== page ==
“You can disagree with everything I’ve ever said. Because to be a philosopher is to think for yourself. To think the thoughts that other people perhaps don’t want you to think. It is to be free. And I truly believe it is the best way I could have lived my life.”
Delphi finally gets to speak to Socrates face to face - but what can she say? Isn't there any way of saving him? Their conversation will last long in Delphi's memory - and show her what it might really mean to be a philosopher.
How important is doing philosophy?
What is the best kind of life?
What makes a philosopher?
Explaining a philosophical argument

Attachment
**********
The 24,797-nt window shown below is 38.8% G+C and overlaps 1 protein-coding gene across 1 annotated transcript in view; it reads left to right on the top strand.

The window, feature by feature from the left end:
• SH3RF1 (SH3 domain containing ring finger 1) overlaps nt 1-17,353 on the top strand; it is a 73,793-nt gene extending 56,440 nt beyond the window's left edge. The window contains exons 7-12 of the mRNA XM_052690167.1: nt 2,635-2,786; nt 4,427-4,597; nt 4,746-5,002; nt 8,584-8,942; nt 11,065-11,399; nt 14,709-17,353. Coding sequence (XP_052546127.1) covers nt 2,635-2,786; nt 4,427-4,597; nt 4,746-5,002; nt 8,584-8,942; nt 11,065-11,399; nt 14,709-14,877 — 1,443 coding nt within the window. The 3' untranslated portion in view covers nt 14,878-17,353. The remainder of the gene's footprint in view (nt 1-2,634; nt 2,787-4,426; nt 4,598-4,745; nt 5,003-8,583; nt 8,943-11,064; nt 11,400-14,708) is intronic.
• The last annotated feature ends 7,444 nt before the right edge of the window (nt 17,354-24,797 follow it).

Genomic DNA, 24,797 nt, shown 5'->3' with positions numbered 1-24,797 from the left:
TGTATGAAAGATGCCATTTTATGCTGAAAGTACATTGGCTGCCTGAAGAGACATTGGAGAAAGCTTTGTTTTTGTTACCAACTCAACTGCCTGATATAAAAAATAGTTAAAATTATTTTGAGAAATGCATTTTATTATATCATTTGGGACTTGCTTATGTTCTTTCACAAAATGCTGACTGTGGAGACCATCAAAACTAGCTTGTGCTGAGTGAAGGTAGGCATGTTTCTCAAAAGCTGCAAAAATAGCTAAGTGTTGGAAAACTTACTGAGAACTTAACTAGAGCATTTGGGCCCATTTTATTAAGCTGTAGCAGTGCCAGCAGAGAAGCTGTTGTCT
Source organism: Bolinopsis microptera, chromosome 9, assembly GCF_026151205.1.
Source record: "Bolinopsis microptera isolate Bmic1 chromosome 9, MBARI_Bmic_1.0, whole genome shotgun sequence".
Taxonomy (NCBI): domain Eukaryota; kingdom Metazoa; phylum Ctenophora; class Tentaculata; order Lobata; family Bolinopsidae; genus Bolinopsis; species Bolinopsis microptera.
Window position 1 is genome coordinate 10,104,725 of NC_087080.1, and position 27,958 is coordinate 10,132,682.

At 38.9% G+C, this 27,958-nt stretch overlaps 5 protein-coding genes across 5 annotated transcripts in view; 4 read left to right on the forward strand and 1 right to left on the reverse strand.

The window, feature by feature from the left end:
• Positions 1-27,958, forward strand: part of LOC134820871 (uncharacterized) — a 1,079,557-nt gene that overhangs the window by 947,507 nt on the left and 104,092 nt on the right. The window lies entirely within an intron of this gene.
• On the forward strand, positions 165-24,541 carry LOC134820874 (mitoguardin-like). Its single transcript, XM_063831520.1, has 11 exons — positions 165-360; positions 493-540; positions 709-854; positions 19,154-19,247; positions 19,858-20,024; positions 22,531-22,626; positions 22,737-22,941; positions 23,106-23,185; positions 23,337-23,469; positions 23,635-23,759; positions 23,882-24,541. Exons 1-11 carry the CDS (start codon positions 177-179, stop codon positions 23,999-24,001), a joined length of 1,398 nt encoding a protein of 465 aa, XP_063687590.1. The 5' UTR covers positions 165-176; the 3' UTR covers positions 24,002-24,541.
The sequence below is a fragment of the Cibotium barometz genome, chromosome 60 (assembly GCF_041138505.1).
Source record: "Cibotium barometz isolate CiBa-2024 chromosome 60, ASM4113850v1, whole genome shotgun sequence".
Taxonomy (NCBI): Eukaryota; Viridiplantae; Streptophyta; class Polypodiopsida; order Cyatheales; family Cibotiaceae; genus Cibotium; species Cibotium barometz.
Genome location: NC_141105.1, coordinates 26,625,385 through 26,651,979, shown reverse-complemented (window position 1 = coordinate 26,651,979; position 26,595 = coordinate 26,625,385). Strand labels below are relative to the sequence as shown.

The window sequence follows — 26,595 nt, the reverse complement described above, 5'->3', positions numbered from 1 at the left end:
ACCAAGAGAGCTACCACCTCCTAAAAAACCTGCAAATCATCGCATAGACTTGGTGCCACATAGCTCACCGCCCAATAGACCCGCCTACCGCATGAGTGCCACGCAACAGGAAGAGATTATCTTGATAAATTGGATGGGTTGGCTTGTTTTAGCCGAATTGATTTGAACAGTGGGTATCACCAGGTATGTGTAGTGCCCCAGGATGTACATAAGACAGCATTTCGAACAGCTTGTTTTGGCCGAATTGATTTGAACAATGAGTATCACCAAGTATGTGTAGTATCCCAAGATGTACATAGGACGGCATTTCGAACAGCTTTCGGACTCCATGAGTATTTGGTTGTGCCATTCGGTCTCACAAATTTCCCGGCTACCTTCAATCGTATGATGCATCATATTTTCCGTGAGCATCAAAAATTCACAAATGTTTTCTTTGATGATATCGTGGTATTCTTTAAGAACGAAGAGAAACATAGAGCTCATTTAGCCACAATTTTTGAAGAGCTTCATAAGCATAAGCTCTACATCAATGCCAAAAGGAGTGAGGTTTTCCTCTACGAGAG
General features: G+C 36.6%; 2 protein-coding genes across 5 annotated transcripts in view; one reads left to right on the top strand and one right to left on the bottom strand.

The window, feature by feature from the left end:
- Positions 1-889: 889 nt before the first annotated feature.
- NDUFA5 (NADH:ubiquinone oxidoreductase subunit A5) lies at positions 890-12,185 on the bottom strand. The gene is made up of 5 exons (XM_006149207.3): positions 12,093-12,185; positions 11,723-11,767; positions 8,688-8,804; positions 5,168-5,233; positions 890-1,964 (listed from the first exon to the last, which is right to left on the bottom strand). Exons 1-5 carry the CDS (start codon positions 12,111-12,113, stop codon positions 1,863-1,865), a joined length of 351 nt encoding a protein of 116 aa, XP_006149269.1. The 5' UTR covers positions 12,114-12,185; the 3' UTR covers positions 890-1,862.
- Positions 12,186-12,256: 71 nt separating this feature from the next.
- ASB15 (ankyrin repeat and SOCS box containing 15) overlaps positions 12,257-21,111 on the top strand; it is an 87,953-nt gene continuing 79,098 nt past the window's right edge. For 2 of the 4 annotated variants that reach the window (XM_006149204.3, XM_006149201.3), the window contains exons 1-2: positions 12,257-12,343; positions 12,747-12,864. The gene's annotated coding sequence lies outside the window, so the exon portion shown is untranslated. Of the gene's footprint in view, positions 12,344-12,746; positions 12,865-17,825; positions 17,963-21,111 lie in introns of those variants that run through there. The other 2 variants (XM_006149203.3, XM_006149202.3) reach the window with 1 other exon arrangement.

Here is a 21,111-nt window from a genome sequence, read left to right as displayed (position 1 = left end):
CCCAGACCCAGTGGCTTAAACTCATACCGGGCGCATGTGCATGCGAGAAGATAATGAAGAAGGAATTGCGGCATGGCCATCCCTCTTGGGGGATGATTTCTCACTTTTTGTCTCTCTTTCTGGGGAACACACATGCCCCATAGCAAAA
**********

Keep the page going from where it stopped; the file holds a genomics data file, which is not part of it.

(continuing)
Responding to philosophical arguments
Evaluating what we've learned
This story comes at the end of the full scheme of work and so can be taught over one or two lessons depending on the amount of assessment desired. This lesson, or these lessons, gives the children an opportunity to analyse a philosophical debate and then take up these ideas to debate between themselves. The aim should be to consolidate all the skills developed through all their philosophy lessons, and so is best delivered once the children have developed skills in other lessons. If taught over two sessions, the first lesson will tell the story and let the children debate the death of Socrates, while the second session provides an opportunity to reflect on the story as a whole and capture evidence of progress.